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|B i o g r a p h y|
Spoonful is an American pop rock band of the 1960s, named
to the Rock and Roll Hall of Fame in 2000. When asked about his band,
leader John Sebastian said it
sounded like a combination of "Mississippi John Hurt and Chuck Berry.
The band had its roots in the folk music scene based in the
Greenwich Village section of lower Manhattan during the early 1960s.
Sebastian, who grew up in contact with music and musicians, was the son
of a much-recorded and highly technically accomplished classical
harmonica player. He had reached maturity toward the end of the
American folk music revival that spanned from the 1950s to the early
'60s. Sebastian was joined in the Spoonful by guitarist Zal Yanovsky from a bohemian
folk group called The Mugwumps, playing local coffee houses and
small clubs (two other members, Cass
Elliot and Denny Doherty,
would later form half of the Mamas & the Papas.)
Drummer-vocalist Joe Butler and
bassist Steve Boone rounded
out the group. The group first recorded four tracks for Elektra Records
in early 1965, but elected to sign with Kama Sutra Records that same
year. The Elektra tracks were released on the 1966 various artists
compilation LP What's Shakin' after the band's success on Kama Sutra.
Working with producer Erik Jacobsen, the band released their first single, the Sebastian-penned "Do You Believe in Magic", in August of 1965. Unlike many pop groups of the day (the early Beatles being a notable and influential exception), The Lovin' Spoonful played all the instruments on their records, with the exceptions of the orchestral instruments heard on their soundtrack album You're A Big Boy Now and some later singles. Additionally, aside from a few covers (mostly on their first album) they wrote all their own material. "Do You Believe In Magic" became a Top Ten hit in the US, and the band followed it up with a series of hit singles and albums throughout 1965 and 1966, all produced by Jacobsen. The Lovin' Spoonful became known for such folk-flavored pop hits as "You Didn't Have to Be So Nice", and "Daydream", which went to #2 on the Billboard Hot 100." Arguably the most successful pop/rock group to have jug band roots, nearly half the songs on their first album were modernized versions of jug band standards. Their popularity revived interest in the form, and many subsequent jug bands cite them as an inspiration. The rest of their albums featured mostly original songs, but their jug band roots showed up again and again, particularly in their big hit "Daydream" and the lesser-known "Money", which featured a typewriter as percussion. They even had a crossover hit, as "Nashville Cats", a number eight pop hit, reached the country charts. Other hits were "Did You Ever Have to Make Up Your Mind" (another #2 hit) and "Younger Girl". Their only song to reach #1 on the Billboard Hot 100 chart was the harder-edged "Summer in the City", an indelible part of the soundtrack for the summer of 1966.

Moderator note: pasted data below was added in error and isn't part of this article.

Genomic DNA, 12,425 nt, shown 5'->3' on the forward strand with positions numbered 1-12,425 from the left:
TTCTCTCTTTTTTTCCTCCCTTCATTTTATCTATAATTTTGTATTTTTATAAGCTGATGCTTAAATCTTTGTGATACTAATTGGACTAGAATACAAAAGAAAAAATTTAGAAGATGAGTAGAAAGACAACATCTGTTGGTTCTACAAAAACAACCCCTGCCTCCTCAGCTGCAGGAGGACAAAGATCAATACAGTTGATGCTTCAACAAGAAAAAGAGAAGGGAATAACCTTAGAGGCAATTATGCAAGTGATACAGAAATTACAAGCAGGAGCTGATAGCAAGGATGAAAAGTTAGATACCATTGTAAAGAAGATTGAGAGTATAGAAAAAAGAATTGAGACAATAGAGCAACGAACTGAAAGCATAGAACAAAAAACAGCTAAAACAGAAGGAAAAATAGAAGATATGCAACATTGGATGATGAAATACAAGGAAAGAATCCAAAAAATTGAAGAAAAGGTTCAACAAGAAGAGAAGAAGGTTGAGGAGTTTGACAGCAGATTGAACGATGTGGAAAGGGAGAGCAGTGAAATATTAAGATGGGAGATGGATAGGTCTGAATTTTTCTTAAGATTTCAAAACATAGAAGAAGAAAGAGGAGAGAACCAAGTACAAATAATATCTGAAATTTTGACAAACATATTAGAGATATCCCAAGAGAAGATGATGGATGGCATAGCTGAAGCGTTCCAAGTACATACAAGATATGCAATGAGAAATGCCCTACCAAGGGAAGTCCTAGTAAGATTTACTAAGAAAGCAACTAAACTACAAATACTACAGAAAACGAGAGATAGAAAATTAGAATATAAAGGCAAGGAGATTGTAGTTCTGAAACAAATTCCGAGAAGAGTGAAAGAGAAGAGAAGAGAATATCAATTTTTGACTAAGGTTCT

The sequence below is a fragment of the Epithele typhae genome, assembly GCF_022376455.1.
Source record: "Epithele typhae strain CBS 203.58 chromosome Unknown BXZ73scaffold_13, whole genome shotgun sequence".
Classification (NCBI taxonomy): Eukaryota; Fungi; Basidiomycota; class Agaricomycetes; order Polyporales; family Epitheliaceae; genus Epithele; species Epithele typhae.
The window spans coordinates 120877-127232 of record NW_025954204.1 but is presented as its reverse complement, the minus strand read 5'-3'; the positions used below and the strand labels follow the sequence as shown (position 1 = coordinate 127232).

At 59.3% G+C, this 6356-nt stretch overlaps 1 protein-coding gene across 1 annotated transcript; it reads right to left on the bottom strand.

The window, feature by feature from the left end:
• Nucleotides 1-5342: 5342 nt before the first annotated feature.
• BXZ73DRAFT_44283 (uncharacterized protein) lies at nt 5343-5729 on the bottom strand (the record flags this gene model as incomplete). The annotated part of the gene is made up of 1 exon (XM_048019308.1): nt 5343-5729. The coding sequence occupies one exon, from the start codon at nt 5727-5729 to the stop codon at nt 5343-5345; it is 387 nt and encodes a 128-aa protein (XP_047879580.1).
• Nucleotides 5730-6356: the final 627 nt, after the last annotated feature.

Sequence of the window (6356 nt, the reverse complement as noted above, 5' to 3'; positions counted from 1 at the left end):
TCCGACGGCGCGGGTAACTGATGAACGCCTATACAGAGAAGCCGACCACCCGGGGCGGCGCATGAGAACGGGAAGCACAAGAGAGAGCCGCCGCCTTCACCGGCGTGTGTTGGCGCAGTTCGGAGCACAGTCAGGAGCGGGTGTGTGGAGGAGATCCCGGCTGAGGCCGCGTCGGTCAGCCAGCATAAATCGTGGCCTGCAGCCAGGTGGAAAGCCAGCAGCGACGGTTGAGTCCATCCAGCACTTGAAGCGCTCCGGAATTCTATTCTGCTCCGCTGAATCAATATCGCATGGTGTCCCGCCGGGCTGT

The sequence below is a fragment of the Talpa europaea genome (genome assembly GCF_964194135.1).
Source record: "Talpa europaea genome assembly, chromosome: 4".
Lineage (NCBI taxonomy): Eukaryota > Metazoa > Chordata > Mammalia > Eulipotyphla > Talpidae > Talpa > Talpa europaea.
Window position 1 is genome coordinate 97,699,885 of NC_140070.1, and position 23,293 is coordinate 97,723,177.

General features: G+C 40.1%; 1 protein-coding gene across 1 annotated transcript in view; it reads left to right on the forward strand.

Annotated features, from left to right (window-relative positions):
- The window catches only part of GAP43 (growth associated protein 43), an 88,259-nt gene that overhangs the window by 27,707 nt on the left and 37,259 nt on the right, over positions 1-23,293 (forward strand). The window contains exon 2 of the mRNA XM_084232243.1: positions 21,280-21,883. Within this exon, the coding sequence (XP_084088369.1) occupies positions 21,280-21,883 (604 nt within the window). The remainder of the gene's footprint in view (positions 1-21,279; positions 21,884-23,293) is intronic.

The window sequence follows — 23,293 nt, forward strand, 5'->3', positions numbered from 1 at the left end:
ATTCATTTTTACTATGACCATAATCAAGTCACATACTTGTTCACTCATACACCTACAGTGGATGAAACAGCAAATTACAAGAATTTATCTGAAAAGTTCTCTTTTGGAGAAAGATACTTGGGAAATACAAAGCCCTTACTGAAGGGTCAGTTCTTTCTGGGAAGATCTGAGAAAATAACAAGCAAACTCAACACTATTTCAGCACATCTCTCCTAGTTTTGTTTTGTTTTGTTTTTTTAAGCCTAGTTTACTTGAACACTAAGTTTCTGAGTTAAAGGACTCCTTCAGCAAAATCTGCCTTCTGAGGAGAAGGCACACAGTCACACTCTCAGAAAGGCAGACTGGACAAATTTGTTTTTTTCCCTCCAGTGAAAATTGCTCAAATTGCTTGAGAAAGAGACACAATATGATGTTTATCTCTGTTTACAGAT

Early in their recording and airwave career, Lovin' Spoonful members
termed their approach "good-time music". In the liner notes of "Do You
Believe in Magic", Zal Yanovsky said he "became a convert to Reddy
Kilowatt because it's loud, and people dance to it, and it's loud".
Soon-to-be-members of the psychedelic rock band the Grateful Dead were
part of the West Coast acoustic folk music scene when The Lovin'
Spoonful came to town while on tour. They credited The Lovin' Spoonful
concert as a fateful experience, after which they decided to leave the
folk scene and "go electric." At the peak of its success the band was
originally selected to perform on the television show that became The
Monkees, and also gained an added bit of publicity
when Butler replaced Jim Rado in the role of Claude for a sold-out
four-month run with the Broadway production of the rock musical Hair.
The Lovin' Spoonful's song "Pow!" was used as the opening theme of
Woody Allen's first feature film, What's Up, Tiger Lily. John Sebastian
composed the music for Francis Ford Coppola's second film, You're a Big
Boy Now, and The Lovin' Spoonful played the music for the soundtrack,
which included yet another hit, "Darlin' Be Home Soon". Both films were
released in 1966.
The band's name was inspired by some lines in a song of Mississippi
John Hurt called the "Coffee Blues." John Sebastian credits Fritz
Richmond for suggesting the name.
Official Homepage: www.lovinspoonful.com
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